Revolutionary procedure used to treat a neonatal heart defect

November 04, 2010

Christopher Shelton was just 4 days old when he arrived at Children's to undergo a novel operation that would save his life. Christopher was born with a rare and surely fatal combination of heart conditions: a multiple muscular ventricular septal defect and transposition of the great arteries.

At Children's, members of the medical staff typically treat about seven patients a year with challenging multiple muscular ventricular septal defects like Christopher's. Members of the staff perform about a dozen arterial switches a year. Christopher's combination of the two is doubly rare.

The Children's cardiac care program assembled a unique three-specialist team to tackle the defects in one operation rather than a series of procedures performed by different cardiac subspecialists. Dr. Thomas Zellers, chief medical officer at Children's and an expert in interventional cardiac catheterization, worked through a small needle hole on the heart's surface to close the holes caused by the septal defects, while cardiac imaging specialist Dr. Claudio Ramaciotti provided the detailed roadmap for his work. Then, Dr. Joseph Forbess, chief of cardiothoracic surgery at Children's, performed the arterial switch to correct the transposition of the great arteries.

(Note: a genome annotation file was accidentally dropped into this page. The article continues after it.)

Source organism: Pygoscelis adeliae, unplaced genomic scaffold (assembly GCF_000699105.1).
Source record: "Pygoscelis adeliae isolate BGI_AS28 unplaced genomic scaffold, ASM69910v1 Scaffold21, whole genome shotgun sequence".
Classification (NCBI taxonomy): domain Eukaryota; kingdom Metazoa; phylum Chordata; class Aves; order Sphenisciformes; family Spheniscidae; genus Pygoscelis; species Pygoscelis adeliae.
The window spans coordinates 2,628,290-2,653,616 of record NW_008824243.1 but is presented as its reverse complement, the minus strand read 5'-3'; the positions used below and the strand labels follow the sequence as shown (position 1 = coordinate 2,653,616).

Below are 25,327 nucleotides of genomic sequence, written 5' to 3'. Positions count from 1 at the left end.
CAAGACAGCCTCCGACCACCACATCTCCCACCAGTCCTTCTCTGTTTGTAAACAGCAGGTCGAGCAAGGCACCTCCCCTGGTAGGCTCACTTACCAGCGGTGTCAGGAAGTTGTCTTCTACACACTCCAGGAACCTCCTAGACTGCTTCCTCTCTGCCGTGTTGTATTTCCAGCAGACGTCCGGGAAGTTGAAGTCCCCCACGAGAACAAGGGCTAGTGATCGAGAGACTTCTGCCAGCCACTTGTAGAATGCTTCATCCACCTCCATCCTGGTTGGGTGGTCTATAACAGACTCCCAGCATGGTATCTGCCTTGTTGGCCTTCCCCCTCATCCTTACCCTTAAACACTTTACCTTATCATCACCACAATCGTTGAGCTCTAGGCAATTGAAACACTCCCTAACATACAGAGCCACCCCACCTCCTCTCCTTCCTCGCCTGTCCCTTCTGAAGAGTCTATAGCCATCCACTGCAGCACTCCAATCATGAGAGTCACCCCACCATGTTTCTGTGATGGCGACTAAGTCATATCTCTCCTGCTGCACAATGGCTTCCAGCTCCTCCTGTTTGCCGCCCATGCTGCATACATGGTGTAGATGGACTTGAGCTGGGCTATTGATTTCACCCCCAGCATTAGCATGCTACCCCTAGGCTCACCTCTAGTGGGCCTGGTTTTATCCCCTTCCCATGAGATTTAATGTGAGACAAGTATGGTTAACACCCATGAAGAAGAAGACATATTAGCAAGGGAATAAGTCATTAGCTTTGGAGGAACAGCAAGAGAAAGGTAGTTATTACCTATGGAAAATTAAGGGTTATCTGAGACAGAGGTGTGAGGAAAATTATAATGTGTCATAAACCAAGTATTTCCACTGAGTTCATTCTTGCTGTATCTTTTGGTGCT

Christopher's physicians believe this collaboration between subspecialists will become more frequent both at Children's and throughout the nation, to the benefit of heart patients. Christopher's mom, April, is simply happy to have her newborn at home.

"I don't know what we would have done if it wasn't for Children's," she said.